From: Offer Kaye ([email protected])
Date: Sun Feb 18 2001 - 00:24:26 PST
Pat, that's the same equation as mentioned in the previous replies, it's
simply that the equation: V=C/sqrt(Er) assumes that mu=1 (that's realtive
mu), which is a pretty good assumption since most materials we (EE's)
use are dielectric, not magnetic, in nature. In Optics, for example, that
assumption is usually false.
One question to everyone who answered Keith's question- why are you
assuming Keith meant the propogation speed of Electromagnetic signals?
Because while the above equation is true for EM signals, and as noted in
another answer, the sqrt(Er) can simply be called the "refractive index
(nr)" of the material, how do you know Keith didn't mean the propogation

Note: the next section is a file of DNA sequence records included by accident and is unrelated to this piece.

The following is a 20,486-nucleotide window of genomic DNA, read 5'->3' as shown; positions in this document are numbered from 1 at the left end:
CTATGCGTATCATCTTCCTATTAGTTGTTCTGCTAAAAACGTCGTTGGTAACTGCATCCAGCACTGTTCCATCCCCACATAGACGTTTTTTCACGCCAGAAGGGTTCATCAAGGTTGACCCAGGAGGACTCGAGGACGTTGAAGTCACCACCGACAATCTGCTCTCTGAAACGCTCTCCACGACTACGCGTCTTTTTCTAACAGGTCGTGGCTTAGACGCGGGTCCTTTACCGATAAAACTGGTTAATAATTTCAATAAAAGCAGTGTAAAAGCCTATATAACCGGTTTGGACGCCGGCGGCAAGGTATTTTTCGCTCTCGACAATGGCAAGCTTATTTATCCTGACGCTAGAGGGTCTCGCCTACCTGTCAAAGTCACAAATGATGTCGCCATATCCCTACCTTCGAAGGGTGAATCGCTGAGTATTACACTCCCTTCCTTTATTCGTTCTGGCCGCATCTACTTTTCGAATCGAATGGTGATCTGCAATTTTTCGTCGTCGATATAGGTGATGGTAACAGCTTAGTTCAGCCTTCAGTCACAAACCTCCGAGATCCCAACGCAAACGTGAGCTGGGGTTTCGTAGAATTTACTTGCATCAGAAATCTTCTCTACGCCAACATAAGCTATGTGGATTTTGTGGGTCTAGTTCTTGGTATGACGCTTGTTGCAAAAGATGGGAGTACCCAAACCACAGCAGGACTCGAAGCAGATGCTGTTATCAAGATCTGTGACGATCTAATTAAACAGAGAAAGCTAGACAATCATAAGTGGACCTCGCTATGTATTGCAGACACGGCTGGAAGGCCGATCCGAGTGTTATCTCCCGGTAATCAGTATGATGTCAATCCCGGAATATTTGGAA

speed of electrical signals in a PCB conductor (or other conductor, for
In that case, the speed is inversly proportional to sqrt(Er), so if Er
increases V(sig) decreases. However, the exact formula changes according
1. Geometry (stripline, microstrip, etc.)
2. Er used should be *effective* Er, which can be hard to calculate.
3. Loading and line terminations, which can add constants and other
factors to the equation.
Last but not least, remember the basic difference between EM wave
propagation and electrical signals propagation speed: EM waves depend on
the Er of the medium through which they are travelling, electrical signals
depend on the Er of the surrounding dielectric.
Hope this helps... :)
On Thu, 15 Feb 2001 [email protected] wrote:
> There's also that old equation:
> v = c/(sqrt(mu * epsilon))
> So as epsilon, or Er, gets bigger, v gets smaller.
> -----Original Message-----
> From: Kowal, Keith [mailto:[email protected]]
> Sent: Thursday, February 15, 2001 2:19 PM
> To: '[email protected]'
> Subject: [SI-LIST] : Simple question about propagation speed vs. dielectric
> IN general , is it true or false, signals travel faster the lower the Er
> ,, or not //// why or whynot?
> Digital Networks, LLC
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